OK so it’s essentially a sweeter take on muesli but it’s so much tastier. Plus when you make your own you can use all your favourite fruits and nuts. So you don’t like dates? No problem, replace them with apricots or prunes instead!
While my husband’s not a fan, the girls and I like to eat it in the morning with yoghurt and fresh fruit. They call it the crunchy stuff. Whatever you call it, it’s a lovely start to the day I reckon.
My recipe is based loosely on one I found in a Leon cookbook, although it changes every time I make it depending on what I happen to have in the store cupboard. This is how I made my latest stash…
Put the oats and sunflower seeds in a large bowl, pour in the honey and oil and mix together well so the oats and seeds are completely coated. Cover a large baking sheet with greaseproof paper and spread the oat mixture evenly across it. Bake in the oven for 15 to 20 minutes until the oats are golden.
Meanwhile dry fry the hazelnuts and almonds on the hob until they are ever so slightly browned and leave to one side to cool.
When the oats have cooled, pour into a bowl and combine with the hazelnuts, almonds, dates, sultanas and currants.
Store in a large airtight container – a kilner jar is perfect. The granola will keep for around a month.
It’s the penultimate stop in my culinary world tour and this week we’re heading to the beautiful Spanish city Barcelona. The Catalan capital is one of the most amazing cities in the world, with its stunning architecture, fantastic restaurants and nightlife, and superb shopping.
I haven’t been back to Barcelona since I was 18, towards the end of a month’s inter-railing with my best friend Ruth after our A-levels, but it remains vivid in my memory. We had thoroughly exhausted ourselves trying to pack as many European cities into our four weeks’ travels as possible and by the time we reached Barcelona in our last week we needed to slow down. Barcelona was the perfect place to put down roots for a little while. While Ruth was ensconced in her first romance, I enjoyed wandering the streets of Barcelona simply breathing in the city.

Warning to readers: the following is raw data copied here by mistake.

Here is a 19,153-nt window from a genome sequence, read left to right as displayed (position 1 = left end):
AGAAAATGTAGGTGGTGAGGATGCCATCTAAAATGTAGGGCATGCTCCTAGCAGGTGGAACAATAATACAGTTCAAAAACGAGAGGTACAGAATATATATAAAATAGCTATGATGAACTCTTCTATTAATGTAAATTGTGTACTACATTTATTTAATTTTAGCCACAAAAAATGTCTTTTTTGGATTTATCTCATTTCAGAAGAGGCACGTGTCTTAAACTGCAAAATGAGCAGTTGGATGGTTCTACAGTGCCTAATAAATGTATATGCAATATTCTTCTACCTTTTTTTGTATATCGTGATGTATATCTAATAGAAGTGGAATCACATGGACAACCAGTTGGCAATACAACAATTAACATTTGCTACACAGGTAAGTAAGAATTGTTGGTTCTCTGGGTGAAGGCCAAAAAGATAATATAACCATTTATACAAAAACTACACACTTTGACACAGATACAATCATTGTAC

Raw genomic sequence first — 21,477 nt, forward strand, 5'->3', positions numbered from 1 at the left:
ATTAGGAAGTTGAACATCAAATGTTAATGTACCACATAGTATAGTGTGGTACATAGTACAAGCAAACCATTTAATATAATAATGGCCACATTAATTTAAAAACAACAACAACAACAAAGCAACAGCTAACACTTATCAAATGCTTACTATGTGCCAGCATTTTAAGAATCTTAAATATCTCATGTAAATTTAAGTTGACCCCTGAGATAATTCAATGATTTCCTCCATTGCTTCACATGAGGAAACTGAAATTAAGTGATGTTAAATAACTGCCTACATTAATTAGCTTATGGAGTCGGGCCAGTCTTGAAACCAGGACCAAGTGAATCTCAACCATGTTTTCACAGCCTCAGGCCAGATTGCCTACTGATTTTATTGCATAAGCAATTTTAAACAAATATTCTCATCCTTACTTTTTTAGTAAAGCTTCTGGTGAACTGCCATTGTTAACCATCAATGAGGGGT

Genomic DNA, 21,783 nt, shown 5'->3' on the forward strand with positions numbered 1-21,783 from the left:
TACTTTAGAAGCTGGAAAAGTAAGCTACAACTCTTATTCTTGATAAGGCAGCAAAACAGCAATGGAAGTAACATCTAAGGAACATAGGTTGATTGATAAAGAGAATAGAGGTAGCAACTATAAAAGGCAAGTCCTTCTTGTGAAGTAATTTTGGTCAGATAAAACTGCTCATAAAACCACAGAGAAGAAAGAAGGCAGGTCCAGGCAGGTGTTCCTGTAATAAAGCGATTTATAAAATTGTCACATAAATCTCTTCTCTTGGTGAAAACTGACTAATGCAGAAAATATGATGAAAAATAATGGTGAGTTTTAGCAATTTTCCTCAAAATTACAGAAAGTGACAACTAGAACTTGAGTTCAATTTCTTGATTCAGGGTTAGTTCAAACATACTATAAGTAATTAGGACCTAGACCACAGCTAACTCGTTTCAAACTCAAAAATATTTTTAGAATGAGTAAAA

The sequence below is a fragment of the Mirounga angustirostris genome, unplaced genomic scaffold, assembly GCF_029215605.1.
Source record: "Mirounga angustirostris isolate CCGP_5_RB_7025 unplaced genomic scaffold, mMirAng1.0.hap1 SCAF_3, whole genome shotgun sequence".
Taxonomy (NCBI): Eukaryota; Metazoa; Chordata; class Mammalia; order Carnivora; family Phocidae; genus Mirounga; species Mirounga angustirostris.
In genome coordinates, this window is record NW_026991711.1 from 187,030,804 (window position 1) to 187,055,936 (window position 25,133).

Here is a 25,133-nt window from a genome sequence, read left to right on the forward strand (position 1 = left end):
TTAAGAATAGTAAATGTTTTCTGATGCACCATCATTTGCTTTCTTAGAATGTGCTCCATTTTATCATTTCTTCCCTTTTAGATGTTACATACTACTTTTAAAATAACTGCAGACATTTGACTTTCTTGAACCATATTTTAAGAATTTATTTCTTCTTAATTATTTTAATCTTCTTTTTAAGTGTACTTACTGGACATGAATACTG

One day I must return. But for now, I’ll imagine I’m there with my family. And what else would we be eating but tapas?
My sister Lottie lives in Toledo with her boyfriend Jose Luis. His mother Reme is a cook and has worked in a number of restaurants, so Lottie volunteered to ask her for suggestions on typical Catalan tapas for me to try out on my brood. The dishes she recommended I try were Pollo a la Catalana (Catalan style chicken with prunes and apricots) and Habas a la Catalana (broad beans with Jamon Iberica and Morcilla, a Spanish black pudding), both of which were absolutely delicious.
I also added some of my own personal favourites to the menu: Garbanzos con Espinacas (chickpeas with spinach), Albondigas (meatballs in tomato sauce), Gambas al Ajillo (garlic prawns), rosemary almonds, Manchego with Membrillo (quince paste or jelly), all of which were served with olives and bread – quite insanely I decided to go the whole hog and bake my own.
Preparing all the above made for a long, long, hot day in the kitchen. I cleared my husband and kids off for a few hours and cranked the music up loud while I cooked, and although I don’t intend on cooking quite so many dishes for one meal again in a hurry, I really rather enjoyed myself in a crazy kind of way.
So let’s get this recipe show on the road…
Makes 4 rolls
500g strong white bread flour
1½tsp salt ½tsp sugar 7g packet fast acting dry yeast
150ml warm water